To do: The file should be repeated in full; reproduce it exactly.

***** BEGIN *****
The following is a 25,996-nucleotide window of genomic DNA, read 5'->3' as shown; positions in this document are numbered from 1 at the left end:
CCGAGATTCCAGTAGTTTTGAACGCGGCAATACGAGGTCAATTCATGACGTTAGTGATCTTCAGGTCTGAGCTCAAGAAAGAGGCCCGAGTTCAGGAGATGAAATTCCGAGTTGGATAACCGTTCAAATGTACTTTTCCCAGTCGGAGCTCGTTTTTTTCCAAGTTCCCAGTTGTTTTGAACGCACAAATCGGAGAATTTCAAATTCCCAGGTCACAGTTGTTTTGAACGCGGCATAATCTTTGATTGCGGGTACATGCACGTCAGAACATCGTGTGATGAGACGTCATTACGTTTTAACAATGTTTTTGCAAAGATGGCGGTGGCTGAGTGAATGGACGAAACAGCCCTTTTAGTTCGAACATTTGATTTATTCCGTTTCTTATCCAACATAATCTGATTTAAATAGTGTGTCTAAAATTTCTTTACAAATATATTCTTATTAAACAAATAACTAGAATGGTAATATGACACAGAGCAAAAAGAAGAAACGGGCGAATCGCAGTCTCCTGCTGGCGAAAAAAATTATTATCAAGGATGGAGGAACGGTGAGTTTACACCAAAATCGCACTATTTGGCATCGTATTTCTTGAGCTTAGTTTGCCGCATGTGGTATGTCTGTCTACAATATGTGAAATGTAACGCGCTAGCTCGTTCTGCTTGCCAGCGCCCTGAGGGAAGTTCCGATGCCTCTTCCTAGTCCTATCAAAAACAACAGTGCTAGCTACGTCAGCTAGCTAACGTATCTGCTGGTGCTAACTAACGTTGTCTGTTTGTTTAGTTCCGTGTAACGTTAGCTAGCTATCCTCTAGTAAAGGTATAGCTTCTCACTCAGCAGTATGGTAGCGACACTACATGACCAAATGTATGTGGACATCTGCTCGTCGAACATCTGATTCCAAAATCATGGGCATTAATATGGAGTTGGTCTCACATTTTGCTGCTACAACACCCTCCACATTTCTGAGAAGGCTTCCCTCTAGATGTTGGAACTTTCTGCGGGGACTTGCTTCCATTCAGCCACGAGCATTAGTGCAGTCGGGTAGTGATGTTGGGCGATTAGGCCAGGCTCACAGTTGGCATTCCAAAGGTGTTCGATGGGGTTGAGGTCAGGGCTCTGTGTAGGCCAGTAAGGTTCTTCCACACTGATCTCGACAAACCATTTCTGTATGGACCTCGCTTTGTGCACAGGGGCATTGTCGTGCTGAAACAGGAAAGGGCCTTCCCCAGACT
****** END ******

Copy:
The following is a 25,996-nucleotide window of genomic DNA, read 5'->3' as shown; positions in this document are numbered from 1 at the left end:
CCGAGATTCCAGTAGTTTTGAACGCGGCAATACGAGGTCAATTCATGACGTTAGTGATCTTCAGGTCTGAGCTCAAGAAAGAGGCCCGAGTTCAGGAGATGAAATTCCGAGTTGGATAACCGTTCAAATGTACTTTTCCCAGTCGGAGCTCGTTTTTTTCCAAGTTCCCAGTTGTTTTGAACGCACAAATCGGAGAATTTCAAATTCCCAGGTCACAGTTGTTTTGAACGCGGCATAATCTTTGATTGCGGGTACATGCACGTCAGAACATCGTGTGATGAGACGTCATTACGTTTTAACAATGTTTTTGCAAAGATGGCGGTGGCTGAGTGAATGGACGAAACAGCCCTTTTAGTTCGAACATTTGATTTATTCCGTTTCTTATCCAACATAATCTGATTTAAATAGTGTGTCTAAAATTTCTTTACAAATATATTCTTATTAAACAAATAACTAGAATGGTAATATGACACAGAGCAAAAAGAAGAAACGGGCGAATCGCAGTCTCCTGCTGGCGAAAAAAATTATTATCAAGGATGGAGGAACGGTGAGTTTACACCAAAATCGCACTATTTGGCATCGTATTTCTTGAGCTTAGTTTGCCGCATGTGGTATGTCTGTCTACAATATGTGAAATGTAACGCGCTAGCTCGTTCTGCTTGCCAGCGCCCTGAGGGAAGTTCCGATGCCTCTTCCTAGTCCTATCAAAAACAACAGTGCTAGCTACGTCAGCTAGCTAACGTATCTGCTGGTGCTAACTAACGTTGTCTGTTTGTTTAGTTCCGTGTAACGTTAGCTAGCTATCCTCTAGTAAAGGTATAGCTTCTCACTCAGCAGTATGGTAGCGACACTACATGACCAAATGTATGTGGACATCTGCTCGTCGAACATCTGATTCCAAAATCATGGGCATTAATATGGAGTTGGTCTCACATTTTGCTGCTACAACACCCTCCACATTTCTGAGAAGGCTTCCCTCTAGATGTTGGAACTTTCTGCGGGGACTTGCTTCCATTCAGCCACGAGCATTAGTGCAGTCGGGTAGTGATGTTGGGCGATTAGGCCAGGCTCACAGTTGGCATTCCAAAGGTGTTCGATGGGGTTGAGGTCAGGGCTCTGTGTAGGCCAGTAAGGTTCTTCCACACTGATCTCGACAAACCATTTCTGTATGGACCTCGCTTTGTGCACAGGGGCATTGTCGTGCTGAAACAGGAAAGGGCCTTCCCCAGACT